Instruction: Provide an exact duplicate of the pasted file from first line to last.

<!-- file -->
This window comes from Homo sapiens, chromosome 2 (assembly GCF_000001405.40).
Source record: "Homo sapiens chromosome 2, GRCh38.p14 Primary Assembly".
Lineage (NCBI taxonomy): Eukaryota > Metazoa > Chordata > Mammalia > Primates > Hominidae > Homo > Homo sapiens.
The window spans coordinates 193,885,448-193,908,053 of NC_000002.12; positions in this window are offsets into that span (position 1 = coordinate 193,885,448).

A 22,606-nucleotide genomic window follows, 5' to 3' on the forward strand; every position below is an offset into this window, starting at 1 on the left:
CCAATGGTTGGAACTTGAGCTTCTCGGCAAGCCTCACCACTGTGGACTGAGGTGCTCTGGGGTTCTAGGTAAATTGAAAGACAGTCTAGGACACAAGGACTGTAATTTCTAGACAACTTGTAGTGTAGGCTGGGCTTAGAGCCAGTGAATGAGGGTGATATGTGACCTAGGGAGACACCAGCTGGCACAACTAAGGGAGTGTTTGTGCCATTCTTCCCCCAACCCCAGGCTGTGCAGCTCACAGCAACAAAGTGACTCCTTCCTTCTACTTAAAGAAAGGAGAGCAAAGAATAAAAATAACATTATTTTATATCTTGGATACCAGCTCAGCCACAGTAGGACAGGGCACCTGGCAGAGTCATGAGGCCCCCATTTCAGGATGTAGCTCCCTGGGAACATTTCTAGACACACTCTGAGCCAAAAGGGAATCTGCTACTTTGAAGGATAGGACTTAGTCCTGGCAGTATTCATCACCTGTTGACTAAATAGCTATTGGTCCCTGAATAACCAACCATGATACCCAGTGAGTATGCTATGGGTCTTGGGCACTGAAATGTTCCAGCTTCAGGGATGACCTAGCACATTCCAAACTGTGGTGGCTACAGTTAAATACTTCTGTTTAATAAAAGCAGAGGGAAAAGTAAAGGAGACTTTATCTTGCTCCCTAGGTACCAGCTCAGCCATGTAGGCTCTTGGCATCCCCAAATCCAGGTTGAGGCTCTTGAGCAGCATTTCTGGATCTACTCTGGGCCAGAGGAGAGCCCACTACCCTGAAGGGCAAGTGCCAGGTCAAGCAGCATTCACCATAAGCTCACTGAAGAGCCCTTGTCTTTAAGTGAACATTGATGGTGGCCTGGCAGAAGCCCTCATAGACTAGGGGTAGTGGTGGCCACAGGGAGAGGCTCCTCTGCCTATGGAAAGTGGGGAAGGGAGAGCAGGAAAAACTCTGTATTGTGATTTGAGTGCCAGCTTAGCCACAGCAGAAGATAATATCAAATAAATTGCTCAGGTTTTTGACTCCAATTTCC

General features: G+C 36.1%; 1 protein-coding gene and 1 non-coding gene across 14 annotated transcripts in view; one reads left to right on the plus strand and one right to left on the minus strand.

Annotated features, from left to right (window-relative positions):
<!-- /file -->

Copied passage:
This window comes from Homo sapiens, chromosome 2 (assembly GCF_000001405.40).
Source record: "Homo sapiens chromosome 2, GRCh38.p14 Primary Assembly".
Lineage (NCBI taxonomy): Eukaryota > Metazoa > Chordata > Mammalia > Primates > Hominidae > Homo > Homo sapiens.
The window spans coordinates 193,885,448-193,908,053 of NC_000002.12; positions in this window are offsets into that span (position 1 = coordinate 193,885,448).

A 22,606-nucleotide genomic window follows, 5' to 3' on the forward strand; every position below is an offset into this window, starting at 1 on the left:
CCAATGGTTGGAACTTGAGCTTCTCGGCAAGCCTCACCACTGTGGACTGAGGTGCTCTGGGGTTCTAGGTAAATTGAAAGACAGTCTAGGACACAAGGACTGTAATTTCTAGACAACTTGTAGTGTAGGCTGGGCTTAGAGCCAGTGAATGAGGGTGATATGTGACCTAGGGAGACACCAGCTGGCACAACTAAGGGAGTGTTTGTGCCATTCTTCCCCCAACCCCAGGCTGTGCAGCTCACAGCAACAAAGTGACTCCTTCCTTCTACTTAAAGAAAGGAGAGCAAAGAATAAAAATAACATTATTTTATATCTTGGATACCAGCTCAGCCACAGTAGGACAGGGCACCTGGCAGAGTCATGAGGCCCCCATTTCAGGATGTAGCTCCCTGGGAACATTTCTAGACACACTCTGAGCCAAAAGGGAATCTGCTACTTTGAAGGATAGGACTTAGTCCTGGCAGTATTCATCACCTGTTGACTAAATAGCTATTGGTCCCTGAATAACCAACCATGATACCCAGTGAGTATGCTATGGGTCTTGGGCACTGAAATGTTCCAGCTTCAGGGATGACCTAGCACATTCCAAACTGTGGTGGCTACAGTTAAATACTTCTGTTTAATAAAAGCAGAGGGAAAAGTAAAGGAGACTTTATCTTGCTCCCTAGGTACCAGCTCAGCCATGTAGGCTCTTGGCATCCCCAAATCCAGGTTGAGGCTCTTGAGCAGCATTTCTGGATCTACTCTGGGCCAGAGGAGAGCCCACTACCCTGAAGGGCAAGTGCCAGGTCAAGCAGCATTCACCATAAGCTCACTGAAGAGCCCTTGTCTTTAAGTGAACATTGATGGTGGCCTGGCAGAAGCCCTCATAGACTAGGGGTAGTGGTGGCCACAGGGAGAGGCTCCTCTGCCTATGGAAAGTGGGGAAGGGAGAGCAGGAAAAACTCTGTATTGTGATTTGAGTGCCAGCTTAGCCACAGCAGAAGATAATATCAAATAAATTGCTCAGGTTTTTGACTCCAATTTCC

General features: G+C 36.1%; 1 protein-coding gene and 1 non-coding gene across 14 annotated transcripts in view; one reads left to right on the plus strand and one right to left on the minus strand.

Annotated features, from left to right (window-relative positions):